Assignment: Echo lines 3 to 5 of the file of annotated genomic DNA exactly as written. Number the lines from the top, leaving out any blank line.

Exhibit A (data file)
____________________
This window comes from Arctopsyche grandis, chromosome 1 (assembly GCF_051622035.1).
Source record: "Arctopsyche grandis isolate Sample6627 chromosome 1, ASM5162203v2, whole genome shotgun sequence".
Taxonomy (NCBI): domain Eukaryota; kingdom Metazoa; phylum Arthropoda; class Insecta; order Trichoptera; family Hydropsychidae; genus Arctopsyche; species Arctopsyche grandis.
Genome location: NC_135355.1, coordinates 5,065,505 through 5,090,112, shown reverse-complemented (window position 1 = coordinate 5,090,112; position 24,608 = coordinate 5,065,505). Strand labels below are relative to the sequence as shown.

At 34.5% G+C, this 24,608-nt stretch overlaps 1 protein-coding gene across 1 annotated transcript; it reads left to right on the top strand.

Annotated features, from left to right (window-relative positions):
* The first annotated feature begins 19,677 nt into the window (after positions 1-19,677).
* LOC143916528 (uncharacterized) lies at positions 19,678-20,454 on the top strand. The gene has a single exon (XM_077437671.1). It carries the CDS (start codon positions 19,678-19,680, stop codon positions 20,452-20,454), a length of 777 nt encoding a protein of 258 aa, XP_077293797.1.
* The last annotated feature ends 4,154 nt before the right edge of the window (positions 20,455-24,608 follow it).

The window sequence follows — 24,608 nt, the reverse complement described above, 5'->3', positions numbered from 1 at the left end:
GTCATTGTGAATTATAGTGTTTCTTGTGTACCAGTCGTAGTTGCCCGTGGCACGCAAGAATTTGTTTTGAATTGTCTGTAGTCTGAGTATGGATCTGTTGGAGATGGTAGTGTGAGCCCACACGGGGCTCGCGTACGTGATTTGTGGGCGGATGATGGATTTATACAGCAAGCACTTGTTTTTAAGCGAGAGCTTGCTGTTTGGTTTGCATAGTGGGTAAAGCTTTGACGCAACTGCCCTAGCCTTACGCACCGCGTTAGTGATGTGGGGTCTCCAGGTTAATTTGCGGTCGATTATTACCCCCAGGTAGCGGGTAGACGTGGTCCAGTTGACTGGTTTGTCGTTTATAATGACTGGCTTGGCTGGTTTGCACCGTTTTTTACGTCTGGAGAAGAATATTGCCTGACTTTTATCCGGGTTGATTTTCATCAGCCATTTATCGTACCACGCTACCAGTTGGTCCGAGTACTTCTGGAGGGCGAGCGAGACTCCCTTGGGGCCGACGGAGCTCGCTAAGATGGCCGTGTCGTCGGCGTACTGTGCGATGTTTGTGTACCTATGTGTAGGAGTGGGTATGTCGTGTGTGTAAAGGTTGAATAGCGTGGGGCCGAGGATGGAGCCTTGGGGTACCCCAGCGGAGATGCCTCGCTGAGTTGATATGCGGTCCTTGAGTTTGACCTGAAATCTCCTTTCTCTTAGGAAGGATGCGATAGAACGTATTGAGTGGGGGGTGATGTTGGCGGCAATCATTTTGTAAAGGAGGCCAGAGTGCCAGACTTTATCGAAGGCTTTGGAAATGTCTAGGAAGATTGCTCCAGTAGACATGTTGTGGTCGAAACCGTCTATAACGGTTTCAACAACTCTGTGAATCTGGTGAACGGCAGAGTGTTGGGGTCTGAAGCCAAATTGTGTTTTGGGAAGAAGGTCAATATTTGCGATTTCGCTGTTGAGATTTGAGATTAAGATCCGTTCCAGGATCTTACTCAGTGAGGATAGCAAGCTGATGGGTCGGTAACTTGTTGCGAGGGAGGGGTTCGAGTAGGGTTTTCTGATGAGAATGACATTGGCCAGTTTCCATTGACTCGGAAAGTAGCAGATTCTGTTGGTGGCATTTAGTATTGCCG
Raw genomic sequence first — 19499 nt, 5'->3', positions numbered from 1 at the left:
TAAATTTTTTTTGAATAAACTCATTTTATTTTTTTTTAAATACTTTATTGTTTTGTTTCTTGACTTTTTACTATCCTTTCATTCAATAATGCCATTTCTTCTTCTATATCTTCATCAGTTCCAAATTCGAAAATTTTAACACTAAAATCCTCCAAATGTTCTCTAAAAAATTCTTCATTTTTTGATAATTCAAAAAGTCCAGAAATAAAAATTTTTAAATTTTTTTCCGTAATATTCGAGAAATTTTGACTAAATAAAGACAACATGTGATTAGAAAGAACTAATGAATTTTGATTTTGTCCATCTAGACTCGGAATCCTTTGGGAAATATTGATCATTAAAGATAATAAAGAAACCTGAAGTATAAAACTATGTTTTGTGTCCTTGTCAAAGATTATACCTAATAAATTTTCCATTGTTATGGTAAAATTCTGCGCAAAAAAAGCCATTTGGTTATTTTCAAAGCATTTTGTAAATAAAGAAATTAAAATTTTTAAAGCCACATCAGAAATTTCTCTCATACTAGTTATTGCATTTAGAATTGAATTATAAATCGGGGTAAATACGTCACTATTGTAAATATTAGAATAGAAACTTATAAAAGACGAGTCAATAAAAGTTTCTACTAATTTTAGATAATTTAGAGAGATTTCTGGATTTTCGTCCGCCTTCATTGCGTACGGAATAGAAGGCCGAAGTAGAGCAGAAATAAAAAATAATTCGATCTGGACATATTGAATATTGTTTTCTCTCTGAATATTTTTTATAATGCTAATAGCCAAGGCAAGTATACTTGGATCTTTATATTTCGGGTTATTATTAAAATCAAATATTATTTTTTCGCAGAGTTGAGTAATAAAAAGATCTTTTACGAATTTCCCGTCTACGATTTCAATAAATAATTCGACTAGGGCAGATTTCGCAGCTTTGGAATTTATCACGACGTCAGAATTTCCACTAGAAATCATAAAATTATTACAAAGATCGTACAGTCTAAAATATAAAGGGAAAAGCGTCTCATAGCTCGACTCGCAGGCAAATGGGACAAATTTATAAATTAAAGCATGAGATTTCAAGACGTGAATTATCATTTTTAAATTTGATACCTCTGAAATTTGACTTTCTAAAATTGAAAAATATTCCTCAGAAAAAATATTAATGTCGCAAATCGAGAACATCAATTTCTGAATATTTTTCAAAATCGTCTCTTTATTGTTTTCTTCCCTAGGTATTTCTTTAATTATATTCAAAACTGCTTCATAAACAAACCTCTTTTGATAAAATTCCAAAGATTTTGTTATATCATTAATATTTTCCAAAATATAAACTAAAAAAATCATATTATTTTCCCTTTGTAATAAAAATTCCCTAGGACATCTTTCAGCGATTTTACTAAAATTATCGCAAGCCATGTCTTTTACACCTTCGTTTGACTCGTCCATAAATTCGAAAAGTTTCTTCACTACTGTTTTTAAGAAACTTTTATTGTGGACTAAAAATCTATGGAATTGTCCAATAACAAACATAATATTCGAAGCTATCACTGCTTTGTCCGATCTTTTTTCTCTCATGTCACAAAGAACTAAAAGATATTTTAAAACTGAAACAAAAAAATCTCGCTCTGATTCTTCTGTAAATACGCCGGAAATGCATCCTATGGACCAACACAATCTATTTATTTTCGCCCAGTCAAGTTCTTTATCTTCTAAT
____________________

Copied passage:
Taxonomy (NCBI): domain Eukaryota; kingdom Metazoa; phylum Arthropoda; class Insecta; order Trichoptera; family Hydropsychidae; genus Arctopsyche; species Arctopsyche grandis.
Genome location: NC_135355.1, coordinates 5,065,505 through 5,090,112, shown reverse-complemented (window position 1 = coordinate 5,090,112; position 24,608 = coordinate 5,065,505). Strand labels below are relative to the sequence as shown.

At 34.5% G+C, this 24,608-nt stretch overlaps 1 protein-coding gene across 1 annotated transcript; it reads left to right on the top strand.